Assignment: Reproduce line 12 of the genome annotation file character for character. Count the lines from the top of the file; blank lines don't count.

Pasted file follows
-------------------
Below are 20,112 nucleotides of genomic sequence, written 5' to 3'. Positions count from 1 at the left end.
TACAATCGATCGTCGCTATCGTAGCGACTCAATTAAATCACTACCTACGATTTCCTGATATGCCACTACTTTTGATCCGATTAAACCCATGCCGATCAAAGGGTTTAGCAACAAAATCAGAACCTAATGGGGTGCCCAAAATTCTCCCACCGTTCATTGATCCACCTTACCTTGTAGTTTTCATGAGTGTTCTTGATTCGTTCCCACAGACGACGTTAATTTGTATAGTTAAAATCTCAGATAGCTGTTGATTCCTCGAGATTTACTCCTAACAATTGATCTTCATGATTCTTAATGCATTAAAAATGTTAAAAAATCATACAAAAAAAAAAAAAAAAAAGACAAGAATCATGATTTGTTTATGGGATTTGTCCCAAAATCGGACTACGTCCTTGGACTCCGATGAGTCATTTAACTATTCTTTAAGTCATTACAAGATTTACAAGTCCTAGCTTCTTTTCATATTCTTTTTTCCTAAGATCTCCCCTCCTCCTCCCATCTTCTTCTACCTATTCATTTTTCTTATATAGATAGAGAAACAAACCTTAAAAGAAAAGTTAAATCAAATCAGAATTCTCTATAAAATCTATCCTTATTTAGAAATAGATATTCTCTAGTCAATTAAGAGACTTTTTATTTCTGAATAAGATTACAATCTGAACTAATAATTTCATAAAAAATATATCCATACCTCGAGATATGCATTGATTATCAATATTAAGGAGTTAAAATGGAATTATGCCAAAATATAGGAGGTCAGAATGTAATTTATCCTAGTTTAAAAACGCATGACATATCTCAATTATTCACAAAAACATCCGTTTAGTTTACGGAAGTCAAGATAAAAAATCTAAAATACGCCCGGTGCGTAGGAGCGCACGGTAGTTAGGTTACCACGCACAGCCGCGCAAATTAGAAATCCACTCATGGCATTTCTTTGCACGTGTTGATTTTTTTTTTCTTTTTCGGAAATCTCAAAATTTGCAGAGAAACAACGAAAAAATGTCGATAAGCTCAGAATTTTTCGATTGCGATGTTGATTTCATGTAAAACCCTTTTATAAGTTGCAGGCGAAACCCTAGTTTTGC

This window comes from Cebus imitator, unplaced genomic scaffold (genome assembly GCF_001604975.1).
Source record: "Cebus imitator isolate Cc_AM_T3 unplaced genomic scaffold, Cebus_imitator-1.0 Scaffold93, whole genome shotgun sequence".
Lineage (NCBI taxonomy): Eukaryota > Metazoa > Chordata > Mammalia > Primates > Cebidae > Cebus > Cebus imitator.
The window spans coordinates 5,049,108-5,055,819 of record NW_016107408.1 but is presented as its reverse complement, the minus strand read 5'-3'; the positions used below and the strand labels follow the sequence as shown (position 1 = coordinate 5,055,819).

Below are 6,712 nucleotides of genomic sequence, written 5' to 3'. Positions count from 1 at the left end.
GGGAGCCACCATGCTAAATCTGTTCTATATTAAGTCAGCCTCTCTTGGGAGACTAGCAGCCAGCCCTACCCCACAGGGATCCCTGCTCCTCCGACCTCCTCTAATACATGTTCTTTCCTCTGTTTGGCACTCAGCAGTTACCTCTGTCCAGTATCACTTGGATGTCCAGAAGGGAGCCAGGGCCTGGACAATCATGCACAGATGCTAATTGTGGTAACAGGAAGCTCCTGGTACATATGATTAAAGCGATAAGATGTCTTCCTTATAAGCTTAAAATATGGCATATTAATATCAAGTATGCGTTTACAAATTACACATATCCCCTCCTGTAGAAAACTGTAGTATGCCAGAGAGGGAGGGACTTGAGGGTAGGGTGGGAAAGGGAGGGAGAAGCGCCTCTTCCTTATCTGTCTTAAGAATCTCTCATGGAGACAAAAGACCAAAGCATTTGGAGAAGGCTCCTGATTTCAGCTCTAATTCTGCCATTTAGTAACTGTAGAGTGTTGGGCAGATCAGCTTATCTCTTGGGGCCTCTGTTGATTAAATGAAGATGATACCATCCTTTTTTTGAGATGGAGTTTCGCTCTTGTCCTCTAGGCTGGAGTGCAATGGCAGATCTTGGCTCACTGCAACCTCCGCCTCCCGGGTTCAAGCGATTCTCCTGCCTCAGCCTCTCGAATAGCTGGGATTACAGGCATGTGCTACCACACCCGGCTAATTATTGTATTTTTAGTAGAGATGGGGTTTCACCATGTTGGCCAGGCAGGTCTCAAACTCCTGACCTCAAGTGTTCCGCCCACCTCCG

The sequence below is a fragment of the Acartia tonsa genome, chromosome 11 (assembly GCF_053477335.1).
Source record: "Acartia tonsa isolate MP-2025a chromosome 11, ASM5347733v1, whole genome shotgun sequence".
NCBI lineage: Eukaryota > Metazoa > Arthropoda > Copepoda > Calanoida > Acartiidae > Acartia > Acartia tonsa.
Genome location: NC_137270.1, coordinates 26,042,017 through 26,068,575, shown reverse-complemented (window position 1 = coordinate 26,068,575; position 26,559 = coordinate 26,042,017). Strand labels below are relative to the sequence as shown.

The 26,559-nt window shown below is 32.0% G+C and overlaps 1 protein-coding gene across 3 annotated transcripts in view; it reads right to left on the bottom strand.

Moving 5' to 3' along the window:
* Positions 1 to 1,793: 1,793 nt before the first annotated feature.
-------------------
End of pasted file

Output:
Genome location: NC_137270.1, coordinates 26,042,017 through 26,068,575, shown reverse-complemented (window position 1 = coordinate 26,068,575; position 26,559 = coordinate 26,042,017). Strand labels below are relative to the sequence as shown.